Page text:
There are many stories of the birth of Lord Ganesh in the Puranas, which are supplementary texts to the Vedas, but they all agree that Ganesh is the deity to be propitiated first, the God of new beginnings. It is customary in India and throughout the world—wherever followers of the Sanatana Dharma can be found—to worship the Remover of Obstacles before any new undertaking, whether before getting married, starting a business, or simply heading out of the house for the day. The Romans had a similar tradition in the two-headed deity, Janus, the God of the threshold. The Romans placed an image of Janus over doorways, and they said prayers to Janus at the beginning of the day and at any important transition in life. Ganesh plays the same role, but, unlike the case of Janus, his cult still lives in the hearts of over a billion devotees. Some of the world’s wealthiest people and the world’s poorest people have a shrine tucked away in an honored place: they all hope for spiritual and material comfort, for the light of true wisdom in a dark world. I know that they find it, when they worship with sincerity and faith.
Some iconography and mythic traditions associate Ganesh with his two “wives”, riddhi (prosperity) and siddhi (spiritual power or attainment). Many devotees pray to Ganesh or Lakshmi with the straightforward intention of gaining material wealth.
This might come across as obscene or shallow at first glance, but several factors should be kept in mind. First, it should be said that those who pray for material rewards because they really need them have every right to do so: no one would begrudge a poor person for praying for food or safe lodging. Next, even those who are already well-heeled and yet still pray for material gain may experience a transformation by turning to Lord Ganesh.
Worship makes the devotee more cognizant of the wealth all around us: the beauty of the natural world, the joys of family and home, the privilege of honorable work, and the presence of realized teachers among us. The desire for wealth becomes a pathway to the divine, a way for God to speak to human beings.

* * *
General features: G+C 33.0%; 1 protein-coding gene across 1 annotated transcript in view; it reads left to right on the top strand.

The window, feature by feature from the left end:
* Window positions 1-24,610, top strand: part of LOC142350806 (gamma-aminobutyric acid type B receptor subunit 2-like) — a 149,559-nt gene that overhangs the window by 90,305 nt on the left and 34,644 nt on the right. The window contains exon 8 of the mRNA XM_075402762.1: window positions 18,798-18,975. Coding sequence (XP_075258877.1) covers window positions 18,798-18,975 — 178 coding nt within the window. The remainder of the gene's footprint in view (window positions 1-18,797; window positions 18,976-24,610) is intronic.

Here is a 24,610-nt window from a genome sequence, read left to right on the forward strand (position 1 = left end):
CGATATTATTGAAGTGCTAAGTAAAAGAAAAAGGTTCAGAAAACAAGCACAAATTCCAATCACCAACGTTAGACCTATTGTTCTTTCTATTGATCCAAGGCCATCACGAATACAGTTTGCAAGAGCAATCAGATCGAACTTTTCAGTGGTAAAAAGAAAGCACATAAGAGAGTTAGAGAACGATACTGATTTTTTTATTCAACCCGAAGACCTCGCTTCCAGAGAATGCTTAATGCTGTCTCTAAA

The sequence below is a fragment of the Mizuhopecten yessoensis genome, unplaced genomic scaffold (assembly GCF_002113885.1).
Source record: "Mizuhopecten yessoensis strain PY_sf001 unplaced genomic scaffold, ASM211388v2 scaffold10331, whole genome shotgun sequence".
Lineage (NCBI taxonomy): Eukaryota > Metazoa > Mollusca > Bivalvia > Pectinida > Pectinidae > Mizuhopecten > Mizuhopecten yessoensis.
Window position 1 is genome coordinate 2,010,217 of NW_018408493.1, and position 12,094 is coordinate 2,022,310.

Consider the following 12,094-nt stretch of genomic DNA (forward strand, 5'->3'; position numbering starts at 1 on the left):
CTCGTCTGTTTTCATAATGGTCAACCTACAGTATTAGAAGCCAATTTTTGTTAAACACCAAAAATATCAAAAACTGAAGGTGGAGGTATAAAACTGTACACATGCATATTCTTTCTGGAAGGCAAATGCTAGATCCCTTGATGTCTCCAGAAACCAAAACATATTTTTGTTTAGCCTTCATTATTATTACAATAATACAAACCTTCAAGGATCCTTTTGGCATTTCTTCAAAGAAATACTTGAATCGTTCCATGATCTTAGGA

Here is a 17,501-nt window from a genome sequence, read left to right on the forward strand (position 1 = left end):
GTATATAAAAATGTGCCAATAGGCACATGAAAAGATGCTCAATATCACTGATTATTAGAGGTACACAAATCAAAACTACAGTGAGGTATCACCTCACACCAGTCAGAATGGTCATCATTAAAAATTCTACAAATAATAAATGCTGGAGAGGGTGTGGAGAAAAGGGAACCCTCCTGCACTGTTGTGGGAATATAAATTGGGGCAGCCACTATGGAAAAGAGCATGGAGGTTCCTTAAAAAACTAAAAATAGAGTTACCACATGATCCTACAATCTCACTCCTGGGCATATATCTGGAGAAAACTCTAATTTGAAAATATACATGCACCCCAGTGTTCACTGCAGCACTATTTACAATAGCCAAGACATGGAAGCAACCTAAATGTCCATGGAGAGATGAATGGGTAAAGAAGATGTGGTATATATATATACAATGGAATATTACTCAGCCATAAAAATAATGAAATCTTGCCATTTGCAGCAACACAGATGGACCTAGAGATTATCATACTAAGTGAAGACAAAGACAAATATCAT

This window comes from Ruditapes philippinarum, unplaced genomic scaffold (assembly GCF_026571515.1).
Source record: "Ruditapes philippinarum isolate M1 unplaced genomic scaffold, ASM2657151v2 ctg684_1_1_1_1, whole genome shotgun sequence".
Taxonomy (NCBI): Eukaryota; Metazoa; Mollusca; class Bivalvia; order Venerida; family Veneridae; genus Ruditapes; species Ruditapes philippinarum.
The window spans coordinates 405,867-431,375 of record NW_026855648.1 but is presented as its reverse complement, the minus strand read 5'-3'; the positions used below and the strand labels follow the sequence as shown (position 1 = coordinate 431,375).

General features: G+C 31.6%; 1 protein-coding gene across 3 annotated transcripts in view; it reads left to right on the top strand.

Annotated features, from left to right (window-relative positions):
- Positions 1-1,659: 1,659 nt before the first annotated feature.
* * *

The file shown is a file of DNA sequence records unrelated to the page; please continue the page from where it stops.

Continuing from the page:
Hinduism teaches that nothing good can come of suppressing desire, for we all get to union with God eventually. The same might be said of the desire for siddhis, supernatural powers. As a child and into adulthood, I was fascinated with ESP, astral projection, and other paranormal topics, and this interest eventually led to more traditional Christian and Hindu devotional practices. Someone may come to Lord Ganesha’s feet hoping to gain some supernatural ability: whether they find it or not will not matter in the end, because Lord Ganesha’s loving presence will be enough.
The fact remains that no one comes to spiritual practices with completely pure intentions—that comes after the fact and not before. Like someone piloting a hot air balloon, the spiritual aspirant (sadhak) tosses off the sand bags one by one, until only silence remains. The “sand bags” in this case are the errant thoughts that constantly trouble the mind: the infinite worries that inevitably arise in material life. Roughly speaking, the difference between Hindu devotional practices and other traditions like Zen Buddhism and philosophical Taoism is that Hindus believe that they can enter into the more perfect meditation of the gurus and the devas. Puja establishes a link between the gross, subtle, and spiritual worlds, so that the devotee benefits from the greater peace and tranquility of those who have gone before. Human beings and gods differ not in kind, but in the degree of attainment, and human beings can become divine with sufficient practice. Paraphrasing a prayer to Shiva in the more ancient form of Rudra, the Rudrashtadhyayi, the deities help to cast off a sluggish state of mind and attain greater degrees of spiritual perfection. Most iconography of the gods includes weapons: in Ganesha’s case often an axe, which provokes this warrior-like mentality. Every ounce of effort must be summoned in the fight against negative states of mind like anger, resentment, sadness, jealousy, and greed.
David Dillard-Wright teaches philosophy and religion at the University of South Carolina, Aiken. He received his Master of Divinity from Emory University in 2002 and his Ph.D. in philosophy from Drew University in 2007. David’s academic research focuses on animal ethics, environmental ethics, and philosophy of mind. After a long spiritual journey, David took initiation into yoga in 2012 under the guidance of his gurus, Swami Satyananda Saraswati and Shree Maa of Kamakhya.
David Dillard-Wright delivers a direct path to spiritual illumination through a series of aphorisms gained through meditation on beloved Ganesha, the elephant-headed Remover of Obstacles. Readers will learn how to cultivate Self-Realization, create positive work spaces, and avoid the pitfalls of the religious life. Practical guides to daily sadhana are included, along with vignettes from the author’s life.
At Ganapati’s Feet, published by Mantra Books, August 2014. ISBN: 978-1-78099-099-6 (Paperback) £9.99 $14.95 and EISBN: 978-1-78099-100-9 (eBook) £6.99 $9.99.